The Thames Clipper is the only commuter service in Britain (that I know of) which offers commuters and tourists alike the ability to pay as you go via contactless payment. This is in addition to accepting contactless Oyster card and regular plastic payments just like on the regular Tube, Overground and London bus services. These contactless payments are only acceptable on-board the boats. Nobody at the ticket booths are equipped with the equipments necessary to process contactless payment.
|The 'I am on a boat' moment|
Now imagine this happening on the Tube.
In my experience, contactless payment appears to take anywhere between five seconds to 15 seconds to process (from tap to receipt), depending on the condition of the network and other shenanigans. An Oyster card takes a fraction of a second (300-350 milliseconds I heard). Modern NFC chipsets like the one on the Galaxy S III aren't slow, but contactless payment mechanism is as it requires authentication from the bank before the payment is validated. Yes, contactless is a good enough upgrade over chip and pin for coffee shops to take advantage of, but right now it is just way too slow for mass transit use where passenger flow is a critical factor. Even an additional 100 millisecond delay will add up considerably.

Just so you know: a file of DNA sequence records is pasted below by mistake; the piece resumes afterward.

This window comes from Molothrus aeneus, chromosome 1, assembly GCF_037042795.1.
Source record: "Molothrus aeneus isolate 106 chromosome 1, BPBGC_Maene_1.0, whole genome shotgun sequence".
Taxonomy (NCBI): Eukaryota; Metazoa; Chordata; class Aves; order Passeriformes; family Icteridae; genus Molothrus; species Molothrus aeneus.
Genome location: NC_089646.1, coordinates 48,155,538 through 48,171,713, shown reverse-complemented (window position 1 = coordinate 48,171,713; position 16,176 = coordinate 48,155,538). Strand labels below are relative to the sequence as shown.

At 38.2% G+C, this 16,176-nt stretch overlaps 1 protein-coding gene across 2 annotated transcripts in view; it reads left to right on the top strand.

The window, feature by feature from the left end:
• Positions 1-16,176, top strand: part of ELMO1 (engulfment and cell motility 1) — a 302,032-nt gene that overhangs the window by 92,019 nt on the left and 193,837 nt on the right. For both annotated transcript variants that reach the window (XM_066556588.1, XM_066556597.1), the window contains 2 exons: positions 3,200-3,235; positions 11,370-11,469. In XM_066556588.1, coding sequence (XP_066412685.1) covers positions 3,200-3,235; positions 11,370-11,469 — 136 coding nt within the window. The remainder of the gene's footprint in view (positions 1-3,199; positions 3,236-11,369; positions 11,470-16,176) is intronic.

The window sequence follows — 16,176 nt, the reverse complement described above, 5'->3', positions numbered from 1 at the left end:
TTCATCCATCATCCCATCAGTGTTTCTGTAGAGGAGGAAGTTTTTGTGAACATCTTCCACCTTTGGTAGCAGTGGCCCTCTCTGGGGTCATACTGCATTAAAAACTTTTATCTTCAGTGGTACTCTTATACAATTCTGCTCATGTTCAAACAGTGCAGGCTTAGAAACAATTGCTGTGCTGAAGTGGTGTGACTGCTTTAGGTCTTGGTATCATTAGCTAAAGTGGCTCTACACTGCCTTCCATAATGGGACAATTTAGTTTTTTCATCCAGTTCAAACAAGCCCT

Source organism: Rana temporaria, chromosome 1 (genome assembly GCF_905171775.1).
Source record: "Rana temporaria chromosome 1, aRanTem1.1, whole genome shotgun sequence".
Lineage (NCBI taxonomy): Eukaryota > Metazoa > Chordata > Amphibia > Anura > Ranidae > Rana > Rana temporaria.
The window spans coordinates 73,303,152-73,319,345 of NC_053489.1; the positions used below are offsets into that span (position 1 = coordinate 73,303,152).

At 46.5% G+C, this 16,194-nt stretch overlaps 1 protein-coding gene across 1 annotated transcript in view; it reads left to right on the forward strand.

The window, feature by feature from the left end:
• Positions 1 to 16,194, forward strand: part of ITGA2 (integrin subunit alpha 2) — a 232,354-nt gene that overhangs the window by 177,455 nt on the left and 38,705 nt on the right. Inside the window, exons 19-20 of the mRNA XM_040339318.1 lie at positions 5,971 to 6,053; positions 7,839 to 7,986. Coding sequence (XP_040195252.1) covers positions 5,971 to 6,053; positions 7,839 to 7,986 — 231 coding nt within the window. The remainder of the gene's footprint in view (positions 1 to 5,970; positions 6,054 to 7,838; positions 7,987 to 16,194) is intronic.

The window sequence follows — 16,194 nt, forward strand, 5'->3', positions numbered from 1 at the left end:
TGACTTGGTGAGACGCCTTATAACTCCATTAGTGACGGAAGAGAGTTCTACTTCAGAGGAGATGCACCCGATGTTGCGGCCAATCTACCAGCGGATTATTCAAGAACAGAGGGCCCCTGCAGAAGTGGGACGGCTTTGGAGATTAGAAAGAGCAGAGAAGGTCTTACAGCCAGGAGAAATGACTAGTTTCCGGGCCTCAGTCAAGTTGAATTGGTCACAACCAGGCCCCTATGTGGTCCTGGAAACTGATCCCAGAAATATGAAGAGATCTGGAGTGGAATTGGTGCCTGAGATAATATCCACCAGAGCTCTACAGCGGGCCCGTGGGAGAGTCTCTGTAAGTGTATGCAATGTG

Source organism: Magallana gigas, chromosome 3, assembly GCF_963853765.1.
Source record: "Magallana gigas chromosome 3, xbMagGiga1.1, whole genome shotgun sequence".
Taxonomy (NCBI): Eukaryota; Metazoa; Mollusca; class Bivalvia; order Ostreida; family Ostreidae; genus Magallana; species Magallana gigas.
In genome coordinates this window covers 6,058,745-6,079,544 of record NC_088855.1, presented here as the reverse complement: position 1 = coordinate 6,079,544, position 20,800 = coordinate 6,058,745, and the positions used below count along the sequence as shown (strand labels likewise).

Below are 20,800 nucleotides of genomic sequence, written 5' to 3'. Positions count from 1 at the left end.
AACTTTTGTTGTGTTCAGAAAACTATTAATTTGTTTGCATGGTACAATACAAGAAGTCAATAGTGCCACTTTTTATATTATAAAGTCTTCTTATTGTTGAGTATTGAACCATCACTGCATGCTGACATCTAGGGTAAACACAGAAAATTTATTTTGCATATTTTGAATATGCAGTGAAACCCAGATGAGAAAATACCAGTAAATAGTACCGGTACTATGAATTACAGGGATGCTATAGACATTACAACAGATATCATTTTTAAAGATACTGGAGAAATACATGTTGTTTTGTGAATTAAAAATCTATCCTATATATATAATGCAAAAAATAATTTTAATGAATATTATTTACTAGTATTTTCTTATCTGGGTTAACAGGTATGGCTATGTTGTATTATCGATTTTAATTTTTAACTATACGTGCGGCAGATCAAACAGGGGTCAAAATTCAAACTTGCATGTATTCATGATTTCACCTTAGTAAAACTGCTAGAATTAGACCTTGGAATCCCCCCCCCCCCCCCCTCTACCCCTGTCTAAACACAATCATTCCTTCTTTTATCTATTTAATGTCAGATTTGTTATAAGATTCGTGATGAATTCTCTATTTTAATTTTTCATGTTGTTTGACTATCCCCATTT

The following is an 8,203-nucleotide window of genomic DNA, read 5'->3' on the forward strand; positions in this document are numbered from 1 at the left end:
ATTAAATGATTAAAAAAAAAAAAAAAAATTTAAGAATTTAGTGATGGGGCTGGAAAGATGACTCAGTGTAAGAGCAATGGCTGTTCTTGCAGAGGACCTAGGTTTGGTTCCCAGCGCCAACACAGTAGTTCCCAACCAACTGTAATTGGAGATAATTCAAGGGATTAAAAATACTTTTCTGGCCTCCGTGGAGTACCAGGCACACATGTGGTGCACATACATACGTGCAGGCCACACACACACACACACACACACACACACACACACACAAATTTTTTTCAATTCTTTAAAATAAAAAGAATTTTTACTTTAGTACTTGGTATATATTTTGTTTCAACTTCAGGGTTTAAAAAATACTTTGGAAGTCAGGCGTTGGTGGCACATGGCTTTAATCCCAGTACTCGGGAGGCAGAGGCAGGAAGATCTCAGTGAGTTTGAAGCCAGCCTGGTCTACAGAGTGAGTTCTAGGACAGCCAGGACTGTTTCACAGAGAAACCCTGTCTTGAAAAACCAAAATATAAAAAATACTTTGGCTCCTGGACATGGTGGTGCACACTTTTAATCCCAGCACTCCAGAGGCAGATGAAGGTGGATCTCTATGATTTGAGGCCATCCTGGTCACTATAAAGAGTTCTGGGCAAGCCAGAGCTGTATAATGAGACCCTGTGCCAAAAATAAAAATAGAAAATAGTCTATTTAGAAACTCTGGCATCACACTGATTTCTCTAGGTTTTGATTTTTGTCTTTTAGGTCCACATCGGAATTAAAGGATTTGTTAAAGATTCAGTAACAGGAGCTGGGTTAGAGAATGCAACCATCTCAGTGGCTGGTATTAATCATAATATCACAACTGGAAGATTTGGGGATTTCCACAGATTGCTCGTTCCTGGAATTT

|Now that is what I call a boat|
TfL can probably fix this issue by introducing a proprietary Oyster card app for NFC-enabled smartphones that syncs credits or tokens from customers Oyster card accounts. This has nothing to do with contactless bank card payment we were talking about earlier, but it does at least allows customers with NFC-ed phones to carry one less card. Almost ten years since receiving my first Oyster card, I have yet to see a better solution than just using the darn thing. I am not saying we should not progress, but until we see a solution that is actually better, why switch? When and if contactless payments are ever deployed on the Tube, it should be because it is better and faster, not because we want to lighten our wallets by 5 grams.
Besides, you can't turn your phone into a magic Oyster wand.